One of my main fantasies of parenthood is bringing up my progeny in the village. I have a massive list of tested, logical and relatable reasons. The important ones are;
I was brought up in the village and loved it.
We were taught responsibility at a tender age. Taught is a paradox though.
Responsibilities were forced on us. Dogs, chicken, rabbits and cats in the homestead had to be fed and when you grew older the cows and sheep too. That sounds fun for the town folk, right?
This is not the simplified feeding you partake in during the Christmas Holidays. Real feeding involves sourcing the food-not dog feed or wheat bran from agro-vet shops but weeds in the maize plantation after school. The allocation of tasks was not met by consensus like it is the case in my aunts’ house.
“Mum I will scrub the bathroom and toilet floor if you will take me to the Kids park and buy me ice cream,” the son bid.
“That just buys you ice cream,” she bargained.
“What if I do the windows and sinks too,” he came up with the add-ons.
“Deal.” And they shook hands, satisfied.
I got nausea.
This is a conversation I hope to never have with my children.
The second reason is that I can have my nine-member dream family. The space in the rural areas is limitless, houses are spacious and almost free, the land is fertile and the whole family can eat of it, schools are free and end at three o’clock so the young ones can come home early and tend to their parents’ cattle, there is no need of buying a car or hiring a help. If I add an occasional trip to the city and chapati twice a week, I am a hero to my kids. I will also have time to reprimand and mentor them as I am not caught up in traffic or locked up somewhere in a Java with a laid-back Nigerian client.
“Daddy you write like a girl,” my daughter will tell me during one of those mentorship sessions with her.
“Did you say that because of the handwriting or the choice of story?” Perhaps I wrote of Snow White.
“Look at how you shape your ‘K’ in pink,” she will say and giggle.
“I never wrote the word pink.” I can’t take that reality softly.
“Yeah right. You do write like one,” her mother will shout from the other end where she is having a session with the boys.
“Is it like a small girl or a big girl?” They all turn to answer that.
That is one big happy family unlike the one I will have in an estate in the city and the conversation will proceed like.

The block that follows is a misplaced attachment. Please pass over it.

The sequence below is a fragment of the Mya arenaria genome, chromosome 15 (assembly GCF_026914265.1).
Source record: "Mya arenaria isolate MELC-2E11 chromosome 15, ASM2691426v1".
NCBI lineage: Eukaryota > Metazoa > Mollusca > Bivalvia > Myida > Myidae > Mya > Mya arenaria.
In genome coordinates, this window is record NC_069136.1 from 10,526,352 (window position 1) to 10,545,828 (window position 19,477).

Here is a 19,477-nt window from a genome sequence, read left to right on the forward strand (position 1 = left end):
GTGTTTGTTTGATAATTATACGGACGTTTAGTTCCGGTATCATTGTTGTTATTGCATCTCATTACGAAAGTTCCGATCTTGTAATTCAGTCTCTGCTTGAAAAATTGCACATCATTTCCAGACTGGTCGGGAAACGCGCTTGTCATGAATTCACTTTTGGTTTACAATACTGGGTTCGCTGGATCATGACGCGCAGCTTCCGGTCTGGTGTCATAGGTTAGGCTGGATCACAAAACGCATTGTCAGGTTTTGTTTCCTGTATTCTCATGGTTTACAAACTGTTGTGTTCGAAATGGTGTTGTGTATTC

“Dad, will you buy for us PS6. The Woods family got one too,” the boys will beg. I will try to say no but the zeal in their tone. Honestly it will not be about the zeal; I got a mortgage, car loan, school fees to pay… I also know if I fail to buy it, the boys will be forever at my neighbors and each evening will be either a fight or a comparison.
“Dad, the Woods are going to Maldives this holiday. Their father has iPhone 9 and a Jeep Wrangler. Kimberly even showed us his gun.” I will snap at the mention of gun.
“You are not going hang out with the Woods family again. We are not like them. Appreciate what you have no matter how small it is. Do you hear? Have you done your homework? Switch off that television and quickly do your homework.” I will order and put on my stern-look. I don’t want that kind of life where my boys will grow up believing in materialistic wealth. I want them to help a cow calf down in the middle of the night, to experience the joy, purity and love of a parent. I will tell them that during their time, we were gladder than the cow.
The downside of growing up in the village is inability to cope with fast life. I was a victim of this tragedy and it turned out to be my most embarrassing moment. The location was Kitisuru, the occasion was a networking dinner, the dressing was smart casual and the theme was elegance. The ladies were fine, the music was classic, the food was great and it was turning out to be an unforgettable night. My love for food got me first on the line; I had to be meticulous with the serving not to look greedy and not fail to get full, the thin line many of us struggle with at functions. I avoided common foods to leave space for the sushi, prawns and an invitingly thick sauce steaming at the end. Satisfied that my choices were good, I poured the sauce on my sushi; my ego dressed in red heels did a somersault and struck sea food off my bucket list. I sat down at a vantage point and watched as everybody else skipped the sauce.
“Cool kids who can stand hot pepper,” I thought to myself as I dug into my sushi and quickly hurled three heaped spoons into my mouth. The sauce tasted of vanilla and oddly new to my palate. Perhaps it’s the foreign factor.
“Friend,” the PR lady from work patted my back, “You do realize that is custard sauce for dessert.”
“Please do not nickname me Custard,” I cried out my sole fear, and fears come true, they always do.
Growing up in the village explains out why it is easy to pick out guys from the village during the Fresher’s Party at the university. They are those guys with no date, have two left feet on the dance floor before they give up on dancing to have Guinness Kubwa which they drink straight from the bottle, never leave their table again until they are drunk enough to dance only to Bob Marley’s tune Buffalo Soldier and they break into a frenzied dance, something close to a seizure attack. Like the song suggests they are champion Buffalos for having made it to the verandahs of university.